This demonstration illustrates the oxidation of ethanol by dichromate (orange) under acidic conditions to produce acetaldehyde, see first reaction below. The dichromate then oxidizes the acetaldehyde under acidic conditions to acetic acid, see second reaction below. As the dichromate is oxidizing the various reactants, it is in turn being reduced to Cr 3+ which is green. The animation shows a pipet filled with a bright orange mixture of silica gel impregnated with potassium dichromate and sulfuric acid. As the reaction proceeds, the color changes to green caused by the presence of Cr 3+ in the form of the sparingly soluble chromium (III) sulfate salt. This particular animation utilized 2 drops of ethanol added to the balloon and the reaction takes place over a period of 5 minutes. Adding more drops would have caused the changes to occur in a much shorter period of time. If a person is close enough to this demonstration, the odors of acetaldehyde and acetic acid may be detected exiting the pipet. Also the tube gets slightly warm. This is probably a combination of the exothermicity of the chemical reactions and the produced water diluting the concentrated sulfuric acid held in the silica gel.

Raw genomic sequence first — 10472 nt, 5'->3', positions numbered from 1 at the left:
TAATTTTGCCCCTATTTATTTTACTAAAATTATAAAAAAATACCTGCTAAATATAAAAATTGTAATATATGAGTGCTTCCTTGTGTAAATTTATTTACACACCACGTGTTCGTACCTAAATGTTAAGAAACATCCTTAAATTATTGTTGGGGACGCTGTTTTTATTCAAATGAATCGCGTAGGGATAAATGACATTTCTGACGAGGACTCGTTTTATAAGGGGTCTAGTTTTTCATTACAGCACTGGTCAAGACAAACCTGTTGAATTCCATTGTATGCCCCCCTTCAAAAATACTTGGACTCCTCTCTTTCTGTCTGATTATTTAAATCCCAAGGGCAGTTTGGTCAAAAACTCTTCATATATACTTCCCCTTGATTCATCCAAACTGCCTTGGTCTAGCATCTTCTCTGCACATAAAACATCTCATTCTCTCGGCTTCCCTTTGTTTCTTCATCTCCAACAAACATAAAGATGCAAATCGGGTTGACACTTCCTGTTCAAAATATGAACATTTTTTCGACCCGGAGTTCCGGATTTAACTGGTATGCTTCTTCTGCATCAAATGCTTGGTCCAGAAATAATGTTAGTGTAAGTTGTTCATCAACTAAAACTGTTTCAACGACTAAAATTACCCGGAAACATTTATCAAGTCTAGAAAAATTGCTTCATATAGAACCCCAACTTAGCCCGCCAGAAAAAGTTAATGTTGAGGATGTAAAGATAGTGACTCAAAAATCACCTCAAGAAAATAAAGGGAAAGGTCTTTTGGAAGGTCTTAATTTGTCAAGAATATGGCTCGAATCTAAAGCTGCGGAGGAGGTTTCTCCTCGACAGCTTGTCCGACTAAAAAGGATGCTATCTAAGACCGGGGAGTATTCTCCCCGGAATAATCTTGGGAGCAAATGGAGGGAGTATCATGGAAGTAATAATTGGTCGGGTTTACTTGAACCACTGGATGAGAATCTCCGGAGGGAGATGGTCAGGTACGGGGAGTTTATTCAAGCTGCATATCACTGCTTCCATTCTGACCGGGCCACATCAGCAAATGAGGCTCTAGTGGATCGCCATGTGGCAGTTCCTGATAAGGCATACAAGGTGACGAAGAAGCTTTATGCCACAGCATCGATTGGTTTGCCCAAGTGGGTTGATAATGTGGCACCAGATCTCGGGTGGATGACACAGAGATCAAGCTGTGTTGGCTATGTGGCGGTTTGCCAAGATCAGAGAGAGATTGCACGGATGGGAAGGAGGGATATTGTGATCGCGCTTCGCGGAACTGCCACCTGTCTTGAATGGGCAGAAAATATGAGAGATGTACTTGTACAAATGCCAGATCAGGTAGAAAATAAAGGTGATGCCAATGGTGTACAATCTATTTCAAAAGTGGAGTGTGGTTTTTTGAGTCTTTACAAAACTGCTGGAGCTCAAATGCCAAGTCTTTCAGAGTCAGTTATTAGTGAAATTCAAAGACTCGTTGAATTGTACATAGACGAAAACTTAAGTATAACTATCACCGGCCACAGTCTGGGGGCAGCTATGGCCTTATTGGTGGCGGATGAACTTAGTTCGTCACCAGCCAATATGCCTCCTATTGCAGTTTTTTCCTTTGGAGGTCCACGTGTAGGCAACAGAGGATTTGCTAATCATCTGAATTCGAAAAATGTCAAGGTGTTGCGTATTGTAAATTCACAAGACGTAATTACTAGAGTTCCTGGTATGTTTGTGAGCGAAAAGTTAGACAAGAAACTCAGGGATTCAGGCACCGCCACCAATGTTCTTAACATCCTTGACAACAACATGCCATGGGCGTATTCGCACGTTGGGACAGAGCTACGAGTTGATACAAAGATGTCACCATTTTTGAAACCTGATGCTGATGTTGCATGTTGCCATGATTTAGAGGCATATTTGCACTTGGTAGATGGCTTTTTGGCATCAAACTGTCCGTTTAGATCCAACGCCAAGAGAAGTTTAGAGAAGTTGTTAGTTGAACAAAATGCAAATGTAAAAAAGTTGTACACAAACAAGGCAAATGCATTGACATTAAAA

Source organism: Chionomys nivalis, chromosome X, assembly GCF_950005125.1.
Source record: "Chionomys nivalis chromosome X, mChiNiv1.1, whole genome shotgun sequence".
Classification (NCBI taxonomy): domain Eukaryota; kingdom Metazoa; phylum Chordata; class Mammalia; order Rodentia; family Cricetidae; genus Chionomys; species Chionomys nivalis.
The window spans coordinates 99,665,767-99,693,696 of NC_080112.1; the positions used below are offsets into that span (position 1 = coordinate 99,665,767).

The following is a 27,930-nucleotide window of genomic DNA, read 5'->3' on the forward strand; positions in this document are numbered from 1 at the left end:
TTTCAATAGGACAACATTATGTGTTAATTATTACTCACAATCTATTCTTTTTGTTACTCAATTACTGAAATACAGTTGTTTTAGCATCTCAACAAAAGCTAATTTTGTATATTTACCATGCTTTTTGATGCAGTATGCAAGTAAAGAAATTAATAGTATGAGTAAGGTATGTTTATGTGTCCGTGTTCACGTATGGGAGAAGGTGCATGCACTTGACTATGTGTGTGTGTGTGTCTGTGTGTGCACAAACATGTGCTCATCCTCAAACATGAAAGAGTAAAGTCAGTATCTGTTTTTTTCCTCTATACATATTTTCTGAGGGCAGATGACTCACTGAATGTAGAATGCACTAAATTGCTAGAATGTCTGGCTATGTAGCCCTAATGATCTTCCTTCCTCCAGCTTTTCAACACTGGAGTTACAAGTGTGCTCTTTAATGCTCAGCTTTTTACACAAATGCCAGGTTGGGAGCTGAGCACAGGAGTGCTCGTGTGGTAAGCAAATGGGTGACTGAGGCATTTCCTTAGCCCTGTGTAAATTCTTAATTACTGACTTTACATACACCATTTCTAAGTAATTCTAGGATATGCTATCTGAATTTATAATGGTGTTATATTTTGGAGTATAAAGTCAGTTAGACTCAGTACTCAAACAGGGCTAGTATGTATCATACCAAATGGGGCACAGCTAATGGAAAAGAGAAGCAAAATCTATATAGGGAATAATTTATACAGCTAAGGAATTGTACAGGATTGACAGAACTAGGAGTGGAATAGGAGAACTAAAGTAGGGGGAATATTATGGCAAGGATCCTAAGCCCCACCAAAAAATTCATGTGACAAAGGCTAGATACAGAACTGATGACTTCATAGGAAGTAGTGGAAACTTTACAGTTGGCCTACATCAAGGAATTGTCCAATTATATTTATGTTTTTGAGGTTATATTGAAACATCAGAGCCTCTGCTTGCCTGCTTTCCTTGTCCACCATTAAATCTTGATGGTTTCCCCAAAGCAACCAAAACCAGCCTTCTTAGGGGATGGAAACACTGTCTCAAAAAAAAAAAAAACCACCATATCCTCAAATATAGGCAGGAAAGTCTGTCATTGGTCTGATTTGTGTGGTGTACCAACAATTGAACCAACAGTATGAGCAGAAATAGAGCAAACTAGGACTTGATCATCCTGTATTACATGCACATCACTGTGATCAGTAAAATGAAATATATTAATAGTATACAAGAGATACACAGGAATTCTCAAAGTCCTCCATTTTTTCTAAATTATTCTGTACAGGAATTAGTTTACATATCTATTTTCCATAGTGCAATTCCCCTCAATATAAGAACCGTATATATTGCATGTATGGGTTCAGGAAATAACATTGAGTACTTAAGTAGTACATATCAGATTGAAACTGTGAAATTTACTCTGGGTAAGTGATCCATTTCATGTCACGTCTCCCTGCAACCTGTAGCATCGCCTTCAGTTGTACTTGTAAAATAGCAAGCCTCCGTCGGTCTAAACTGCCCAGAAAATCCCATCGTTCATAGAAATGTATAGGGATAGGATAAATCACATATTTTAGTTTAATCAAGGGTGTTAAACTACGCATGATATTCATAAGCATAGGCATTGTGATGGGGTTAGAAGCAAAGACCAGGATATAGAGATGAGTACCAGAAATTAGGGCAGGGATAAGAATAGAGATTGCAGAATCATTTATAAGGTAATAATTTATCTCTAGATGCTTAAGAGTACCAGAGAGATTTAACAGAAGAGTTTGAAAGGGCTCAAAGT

This reaction will work on any primary alcohol. The reactions would be the same with appropriate substitutions of the initial alcohol and the resulting aldehyde and carboxylic acid. This reaction will convert a secondary alcohol to a ketone and the reaction will not proceed as the dichromate is incabable of oxidizing the resulting ketone. No reaction will occur for a tertiary alcohol. These reactions or lack of reaction are used in organic chemistry to identify the particular type of alcohol as a preliminary step in its identification.
This type of alcohol detection was once commonly used by law enforecement agencies. It has been replaced with other detection methods utilizing infrared spectroscopy, chromatography and amperometric detection. There are several reasons that this method has been phased out over the years; one being the toxicity of chromium compounds and another being the better accuracy and precision of the newer methods.
3CH3CH2OH (aq) + K2Cr2O7 (aq) + 4H2SO4 (aq) 3CH3CHO(aq) + Cr2(SO4)3 (s) + K2SO4 (aq) + 7H2O (l)
3CH3CHO(aq) + K2Cr2O7 (aq) + 4H2SO4 (aq) 3CH3CO2H (aq) + Cr2(SO4)3 (s) + K2SO4 (aq) + 4H2O (l)
The initial idea for this demonstration was found in an internet article 1, several modifications were made to achieve more reproducible results. The chemistry mentioned here was taken from an organic laboratory manual 2, and was expanded upon.